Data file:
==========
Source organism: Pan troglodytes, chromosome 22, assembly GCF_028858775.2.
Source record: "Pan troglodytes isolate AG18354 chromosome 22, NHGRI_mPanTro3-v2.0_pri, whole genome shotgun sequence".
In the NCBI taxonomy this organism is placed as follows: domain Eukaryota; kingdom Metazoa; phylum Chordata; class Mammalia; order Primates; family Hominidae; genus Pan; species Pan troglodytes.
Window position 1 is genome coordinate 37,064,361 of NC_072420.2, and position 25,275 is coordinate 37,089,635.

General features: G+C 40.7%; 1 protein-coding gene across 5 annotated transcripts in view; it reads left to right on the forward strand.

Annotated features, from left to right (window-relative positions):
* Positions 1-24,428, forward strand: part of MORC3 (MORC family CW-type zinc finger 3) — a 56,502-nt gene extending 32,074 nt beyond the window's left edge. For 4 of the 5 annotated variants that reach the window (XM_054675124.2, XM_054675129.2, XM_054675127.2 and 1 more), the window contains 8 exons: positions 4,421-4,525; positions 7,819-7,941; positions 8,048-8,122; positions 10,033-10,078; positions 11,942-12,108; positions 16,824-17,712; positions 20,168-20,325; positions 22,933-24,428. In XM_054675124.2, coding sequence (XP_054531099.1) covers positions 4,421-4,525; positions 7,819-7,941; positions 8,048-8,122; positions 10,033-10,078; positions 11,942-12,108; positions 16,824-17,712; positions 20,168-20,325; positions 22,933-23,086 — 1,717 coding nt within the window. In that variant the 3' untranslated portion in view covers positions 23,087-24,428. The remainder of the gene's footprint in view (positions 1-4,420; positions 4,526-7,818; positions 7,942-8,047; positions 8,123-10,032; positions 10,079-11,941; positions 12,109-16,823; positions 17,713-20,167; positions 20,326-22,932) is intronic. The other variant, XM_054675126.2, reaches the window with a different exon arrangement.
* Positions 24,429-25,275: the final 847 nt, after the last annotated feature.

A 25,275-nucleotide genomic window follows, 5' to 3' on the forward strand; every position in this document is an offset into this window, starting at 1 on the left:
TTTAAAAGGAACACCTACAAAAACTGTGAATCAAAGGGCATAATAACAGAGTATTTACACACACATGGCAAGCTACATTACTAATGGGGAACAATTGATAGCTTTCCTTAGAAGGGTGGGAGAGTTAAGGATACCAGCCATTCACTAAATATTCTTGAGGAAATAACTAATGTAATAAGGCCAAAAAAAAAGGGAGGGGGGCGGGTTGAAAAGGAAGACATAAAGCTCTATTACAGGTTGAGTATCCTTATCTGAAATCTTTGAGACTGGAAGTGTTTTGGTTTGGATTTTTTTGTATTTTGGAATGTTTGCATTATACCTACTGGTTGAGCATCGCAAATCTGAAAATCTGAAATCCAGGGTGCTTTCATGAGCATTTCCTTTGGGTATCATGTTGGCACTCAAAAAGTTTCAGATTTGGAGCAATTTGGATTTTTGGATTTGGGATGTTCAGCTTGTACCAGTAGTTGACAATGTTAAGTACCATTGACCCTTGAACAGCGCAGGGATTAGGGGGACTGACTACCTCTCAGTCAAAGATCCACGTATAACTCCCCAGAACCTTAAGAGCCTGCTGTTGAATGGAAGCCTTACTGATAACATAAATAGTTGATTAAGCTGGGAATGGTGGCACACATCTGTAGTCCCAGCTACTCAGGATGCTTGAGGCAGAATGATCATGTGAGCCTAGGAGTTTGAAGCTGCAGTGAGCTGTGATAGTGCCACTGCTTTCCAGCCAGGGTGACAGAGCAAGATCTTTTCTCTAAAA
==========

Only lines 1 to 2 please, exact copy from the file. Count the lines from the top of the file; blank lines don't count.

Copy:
Source organism: Pan troglodytes, chromosome 22, assembly GCF_028858775.2.
Source record: "Pan troglodytes isolate AG18354 chromosome 22, NHGRI_mPanTro3-v2.0_pri, whole genome shotgun sequence".